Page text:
You’ve Been Told A Lie
Last month, the Department of Justice and the National Association of Realtors entered into settlement negotiations about the NAR Code of Ethics and policies involving agent commissions or compensation. One issue the Department of Justice raised is with agents who work with buyers and describe their services as “free” or “no cost.” Admittedly, it is a common practice for buyer agents to solicit buyers by explaining that the seller pays the agents compensation and therefore, the buyer agents services are “free” or “saves the buyer money” or “gives the buyer more buying power.” The jest of the DOJ argument was that sellers build that cost into the home price, and therefore, both home buyers and sellers bear the expense. The DOJ made this argument, and they accused buyer agents who make such claims as engaging in misrepresentation. Here in Tennessee, this allegation is even more egregious when you consider that our State requires buyer agents to have signed representation agreements that outline their compensation in writing.
Required By Law
A Tennessee agent is required by law to have a representation agreement in place before they identify themselves as the buyer’s agent or acts as the buyer’s fiduciary representative. The representation agreement must outline the agent’s compensation. Many buyers do not read, do not know, or were told incorrectly that the seller paid both agents. Suppose the agent is using the Exclusive Buyer Representation Form from the Tennessee Association of Realtors. In that case, it states, the buyer is required to pay the agent the agreed-upon compensation if the seller does not offer to pay. Let me be clear here. If the agent has a signed representation agreement, the buyer and the buyer’s agent have already agreed to compensation terms long before they ever look at the first house.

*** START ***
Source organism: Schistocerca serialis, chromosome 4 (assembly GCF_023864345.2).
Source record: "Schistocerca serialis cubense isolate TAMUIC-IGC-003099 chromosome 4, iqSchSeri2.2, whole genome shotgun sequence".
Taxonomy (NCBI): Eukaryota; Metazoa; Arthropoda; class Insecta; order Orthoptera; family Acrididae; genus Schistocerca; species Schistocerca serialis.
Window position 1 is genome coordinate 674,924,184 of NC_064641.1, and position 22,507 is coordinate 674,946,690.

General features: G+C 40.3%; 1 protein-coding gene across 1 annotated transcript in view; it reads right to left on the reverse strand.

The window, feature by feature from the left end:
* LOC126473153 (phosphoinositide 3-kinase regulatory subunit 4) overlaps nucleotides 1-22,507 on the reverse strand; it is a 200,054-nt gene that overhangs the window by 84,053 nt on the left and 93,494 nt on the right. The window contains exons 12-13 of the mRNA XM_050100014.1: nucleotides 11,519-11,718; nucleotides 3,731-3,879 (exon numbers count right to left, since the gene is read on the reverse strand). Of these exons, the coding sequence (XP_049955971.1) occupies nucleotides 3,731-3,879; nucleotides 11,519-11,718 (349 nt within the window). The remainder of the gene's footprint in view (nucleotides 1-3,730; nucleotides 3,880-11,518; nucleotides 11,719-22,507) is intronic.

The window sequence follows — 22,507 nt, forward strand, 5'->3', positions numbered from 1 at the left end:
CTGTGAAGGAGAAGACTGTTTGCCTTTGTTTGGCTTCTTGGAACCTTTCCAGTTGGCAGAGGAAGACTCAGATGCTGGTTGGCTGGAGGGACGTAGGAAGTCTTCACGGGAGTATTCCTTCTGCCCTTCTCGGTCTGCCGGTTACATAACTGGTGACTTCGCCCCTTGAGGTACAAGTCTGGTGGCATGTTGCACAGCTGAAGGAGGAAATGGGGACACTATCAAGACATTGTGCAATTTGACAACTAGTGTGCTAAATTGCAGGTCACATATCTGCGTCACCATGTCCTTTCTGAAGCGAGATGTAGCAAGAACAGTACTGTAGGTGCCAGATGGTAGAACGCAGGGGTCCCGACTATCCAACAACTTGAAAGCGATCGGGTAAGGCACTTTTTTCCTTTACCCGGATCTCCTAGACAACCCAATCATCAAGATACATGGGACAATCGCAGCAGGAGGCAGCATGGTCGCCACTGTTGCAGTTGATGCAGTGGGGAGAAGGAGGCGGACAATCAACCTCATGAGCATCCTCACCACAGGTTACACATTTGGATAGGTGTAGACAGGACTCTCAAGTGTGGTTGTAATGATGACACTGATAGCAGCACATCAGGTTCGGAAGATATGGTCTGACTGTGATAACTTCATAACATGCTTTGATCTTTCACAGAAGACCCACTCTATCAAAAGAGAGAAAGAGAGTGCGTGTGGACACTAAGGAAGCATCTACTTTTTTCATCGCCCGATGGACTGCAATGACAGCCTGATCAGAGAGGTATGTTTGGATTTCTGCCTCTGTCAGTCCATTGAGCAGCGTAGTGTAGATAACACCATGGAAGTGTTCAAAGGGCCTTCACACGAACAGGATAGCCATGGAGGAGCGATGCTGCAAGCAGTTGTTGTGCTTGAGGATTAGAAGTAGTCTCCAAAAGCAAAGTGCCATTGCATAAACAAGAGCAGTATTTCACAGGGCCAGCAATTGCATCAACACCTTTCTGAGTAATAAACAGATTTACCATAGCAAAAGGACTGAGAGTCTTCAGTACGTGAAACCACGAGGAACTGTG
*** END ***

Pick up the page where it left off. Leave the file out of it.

Did You Find Your Property
Now consider that most buyers do not use a buyer agent to find their home but instead search the same database the agent has access to through syndication sites like Realtor.com
or Zillow. Consider the role the internet has had and the many helpful articles, blogs, and free advice through trusted nationally recognized sites or award-winning apps, and homeowners can be left wondering, “Why even offer to pay a buyer’s agent anything?”
Get A 5-Star Agent Without a 6% Fee
In the past 24 months, I have represented 36 homeowners who have offered nothing more than a $1.00 (One Dollar) buyer agent compensation. Every single home closed spent no more time on the market than our competitors or historical norms. Out of those 36 homeowners, only five buyer agents asked the homeowner to pay their compensation. Of those 5, the homeowner negotiated substantial savings. The average discount off the buyer agent fee was 85% off market norms. The market has changed, and the only reason a homeowner pays 6% anymore is that they want to.